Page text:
Mock trial team members Katie Burdette, Pranav Gandham, and Jacob Ward prepare before the start of their trial at the Tenth Annual Classic City Invitational mock trial tournament hosted by the University of Georgia at the Dekalb County Courthouse on Oct. 20, 2018. The team faced off against competitors from the University of Georgia.
Fundamentally, mock trial is just what it sounds like: a competitive approximation of a real courtroom trial. Each year, the American Mock Trail Association provides case materials for collegiate competitors to use. Competitors adopt the role of attorney or witness, each tackling a part of the three-hour trial.
Teams are scored by two judges, earning points as attorneys for mastery of trial techniques, understanding of legal issues, and oratorical skills, among other things. Witnesses are graded on their knowledge of what the witness knows, how faithfully they depict the witness, and how well they handle cross-examination by the other team's attorneys.
While teams work out complex case theories, not everything goes to plan. Attorneys need to be prepared to handle unexpected arguments from opponents, combative witnesses, and unfavorable rulings from a judge, all while staying cool, composed, and intellectually in the game.
A big part of being great at mock trial is when everything is going wrong in the trial, when you’re trying to make up a bunch of new stuff in your head on the spot because everything you had planned on doing went out the window, you still look like you’re confident, like you’re composed like you’re doing everything exactly like it’s planned.
Benjamin Felder, president of the Georgia Tech Mock Trial team
Gandham collects his thoughts while delivering opening statements during his team's trial.
It's not just for students who want to be lawyers. "It's an activity that teaches public speaking and critical thinking in a legal forum," Warihay said. It gets students to learn to think on their feet, and learn how to communicate effectively to people. We just happen to do it through a court case. Those are skills that anyone can use regardless of what they're going to do in life. You're going to be giving some sort of presentation no matter what you do. I'm biased obviously, but I think it's one of the most valuable things you can do in college."
Gandham gestures towards the jury box during his opening statement as teammates Mehir Dhoot, left, and Katie Burdette look on. Dhoot served as the defendant in the civil case during the trial.
Each role requires different skills. While being able to argue a case as an attorney is crucial, it's not always helpful as a witness, said Stebbins. "As a witness, it's ultimately very important to remain credible as a person," she said. Arguing too much to fend off questions that could hurt your team's case can damage that credibility, she said.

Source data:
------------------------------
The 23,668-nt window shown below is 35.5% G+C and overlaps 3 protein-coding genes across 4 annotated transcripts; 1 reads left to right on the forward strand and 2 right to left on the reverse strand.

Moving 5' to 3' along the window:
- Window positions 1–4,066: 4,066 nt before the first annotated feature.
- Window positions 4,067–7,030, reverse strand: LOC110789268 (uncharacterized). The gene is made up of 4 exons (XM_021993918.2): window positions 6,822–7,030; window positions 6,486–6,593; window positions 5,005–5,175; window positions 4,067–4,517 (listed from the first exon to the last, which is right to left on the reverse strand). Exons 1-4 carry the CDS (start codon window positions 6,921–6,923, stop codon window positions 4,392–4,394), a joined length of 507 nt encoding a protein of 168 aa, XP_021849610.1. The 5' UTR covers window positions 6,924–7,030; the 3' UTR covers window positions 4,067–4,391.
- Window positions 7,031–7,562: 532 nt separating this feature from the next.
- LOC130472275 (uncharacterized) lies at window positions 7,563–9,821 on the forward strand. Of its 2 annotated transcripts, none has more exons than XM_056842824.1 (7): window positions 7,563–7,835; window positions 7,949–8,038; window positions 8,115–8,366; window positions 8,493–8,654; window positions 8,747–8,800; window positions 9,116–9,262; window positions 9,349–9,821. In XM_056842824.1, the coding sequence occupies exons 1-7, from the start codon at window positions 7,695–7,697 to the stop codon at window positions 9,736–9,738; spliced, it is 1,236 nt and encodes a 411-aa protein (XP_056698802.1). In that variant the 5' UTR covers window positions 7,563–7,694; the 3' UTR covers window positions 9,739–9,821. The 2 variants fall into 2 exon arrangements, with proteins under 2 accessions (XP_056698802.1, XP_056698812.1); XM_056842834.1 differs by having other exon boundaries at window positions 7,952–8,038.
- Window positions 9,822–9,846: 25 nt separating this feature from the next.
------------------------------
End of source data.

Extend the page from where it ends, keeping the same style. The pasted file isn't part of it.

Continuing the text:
Team member Jessica Copenhaver, a second-year public policy student from Lake Jackson, Texas, enjoys taking on the role of expert witness because she learns a lot from it.
"Last year I was a cell phone expert," she said. "Also, a pharmacologist. And this year I’ve become a primatologist."
She said she finds that having the unique mix of liberal arts and engineering students the team attracts helps the team build explanations of complex issues in a way that's both watertight and persuasive.
For team members taking on attorney roles, the ability to deftly argue is one important skill. The ability to weave a captivating story is another, Felder said.
"We as opening attorneys get five minutes to give the jury a story, a framework, to put all that evidence into, so they can understand what's happening during that long and complex process. I really love doing that," he said.
Burdette cross-examines a witness.
Previous cases have run the gamut. Collegiate mock trial teams all argue the same case each year. The current case is a civil complaint involving the fatal mauling of a talk show employee by a chimpanzee. Last year's case involved a bank robbery. Previous cases have involved copyright complaints, bribery, and election fraud, among other topics.
"Every year the cases get more complicated," said Andy McNeil (BS Public Policy, 2001), an Atlanta attorney who lectures in the School of Public Policy and coaches the team with Warihay.
Not all mock trials are held in courtrooms, like this one, in Decatur, Ga. But aside from the setting, other aspects of a trial environment remain the same. There is a judge, and a jury box, and an audience watching from the gallery. While having a command of the facts, rules of evidence, and courtroom procedure are all crucial, being able to communicate effectively, advocate clearly, and bring humanity to sometimes complex, highly technical material is just as important. That it has to be done while dozens of audience members, critical judges, and opponents ready to pounce on an error look on only adds to the pressure.
There are a lot of things you have to pay attention to.